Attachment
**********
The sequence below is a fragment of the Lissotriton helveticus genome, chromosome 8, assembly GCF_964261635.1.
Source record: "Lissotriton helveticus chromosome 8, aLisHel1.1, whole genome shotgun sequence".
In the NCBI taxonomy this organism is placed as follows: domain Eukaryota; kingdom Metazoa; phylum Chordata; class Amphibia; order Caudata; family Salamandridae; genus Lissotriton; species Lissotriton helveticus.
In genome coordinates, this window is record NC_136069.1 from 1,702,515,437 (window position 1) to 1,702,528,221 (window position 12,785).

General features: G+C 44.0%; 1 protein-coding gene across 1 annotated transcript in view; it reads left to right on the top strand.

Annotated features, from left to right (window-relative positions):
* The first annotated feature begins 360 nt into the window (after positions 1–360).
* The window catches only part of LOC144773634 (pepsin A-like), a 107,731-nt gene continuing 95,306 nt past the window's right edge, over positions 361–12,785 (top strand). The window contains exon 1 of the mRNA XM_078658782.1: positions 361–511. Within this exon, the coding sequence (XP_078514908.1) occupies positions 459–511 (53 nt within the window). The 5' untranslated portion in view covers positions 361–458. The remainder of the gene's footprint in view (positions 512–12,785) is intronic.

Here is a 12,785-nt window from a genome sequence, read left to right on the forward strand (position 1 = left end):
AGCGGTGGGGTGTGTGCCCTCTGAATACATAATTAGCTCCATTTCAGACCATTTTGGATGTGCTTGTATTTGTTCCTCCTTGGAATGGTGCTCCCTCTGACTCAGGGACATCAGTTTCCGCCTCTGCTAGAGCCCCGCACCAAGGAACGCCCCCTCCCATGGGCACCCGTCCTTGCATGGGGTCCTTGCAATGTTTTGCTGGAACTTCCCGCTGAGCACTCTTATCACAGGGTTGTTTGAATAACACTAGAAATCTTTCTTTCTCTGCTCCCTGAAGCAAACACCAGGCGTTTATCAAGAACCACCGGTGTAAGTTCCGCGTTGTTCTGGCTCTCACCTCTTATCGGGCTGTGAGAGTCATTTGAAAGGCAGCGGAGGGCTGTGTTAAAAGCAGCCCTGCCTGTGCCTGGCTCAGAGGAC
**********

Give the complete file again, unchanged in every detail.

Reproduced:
The sequence below is a fragment of the Lissotriton helveticus genome, chromosome 8, assembly GCF_964261635.1.
Source record: "Lissotriton helveticus chromosome 8, aLisHel1.1, whole genome shotgun sequence".
In the NCBI taxonomy this organism is placed as follows: domain Eukaryota; kingdom Metazoa; phylum Chordata; class Amphibia; order Caudata; family Salamandridae; genus Lissotriton; species Lissotriton helveticus.
In genome coordinates, this window is record NC_136069.1 from 1,702,515,437 (window position 1) to 1,702,528,221 (window position 12,785).

General features: G+C 44.0%; 1 protein-coding gene across 1 annotated transcript in view; it reads left to right on the top strand.

Annotated features, from left to right (window-relative positions):
* The first annotated feature begins 360 nt into the window (after positions 1–360).
* The window catches only part of LOC144773634 (pepsin A-like), a 107,731-nt gene continuing 95,306 nt past the window's right edge, over positions 361–12,785 (top strand). The window contains exon 1 of the mRNA XM_078658782.1: positions 361–511. Within this exon, the coding sequence (XP_078514908.1) occupies positions 459–511 (53 nt within the window). The 5' untranslated portion in view covers positions 361–458. The remainder of the gene's footprint in view (positions 512–12,785) is intronic.

Here is a 12,785-nt window from a genome sequence, read left to right on the forward strand (position 1 = left end):
AGCGGTGGGGTGTGTGCCCTCTGAATACATAATTAGCTCCATTTCAGACCATTTTGGATGTGCTTGTATTTGTTCCTCCTTGGAATGGTGCTCCCTCTGACTCAGGGACATCAGTTTCCGCCTCTGCTAGAGCCCCGCACCAAGGAACGCCCCCTCCCATGGGCACCCGTCCTTGCATGGGGTCCTTGCAATGTTTTGCTGGAACTTCCCGCTGAGCACTCTTATCACAGGGTTGTTTGAATAACACTAGAAATCTTTCTTTCTCTGCTCCCTGAAGCAAACACCAGGCGTTTATCAAGAACCACCGGTGTAAGTTCCGCGTTGTTCTGGCTCTCACCTCTTATCGGGCTGTGAGAGTCATTTGAAAGGCAGCGGAGGGCTGTGTTAAAAGCAGCCCTGCCTGTGCCTGGCTCAGAGGAC